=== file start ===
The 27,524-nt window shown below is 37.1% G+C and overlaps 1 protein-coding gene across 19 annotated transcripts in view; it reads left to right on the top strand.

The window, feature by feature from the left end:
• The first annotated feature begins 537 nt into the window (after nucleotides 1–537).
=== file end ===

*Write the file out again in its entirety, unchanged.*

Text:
The 27,524-nt window shown below is 37.1% G+C and overlaps 1 protein-coding gene across 19 annotated transcripts in view; it reads left to right on the top strand.

The window, feature by feature from the left end:
• The first annotated feature begins 537 nt into the window (after nucleotides 1–537).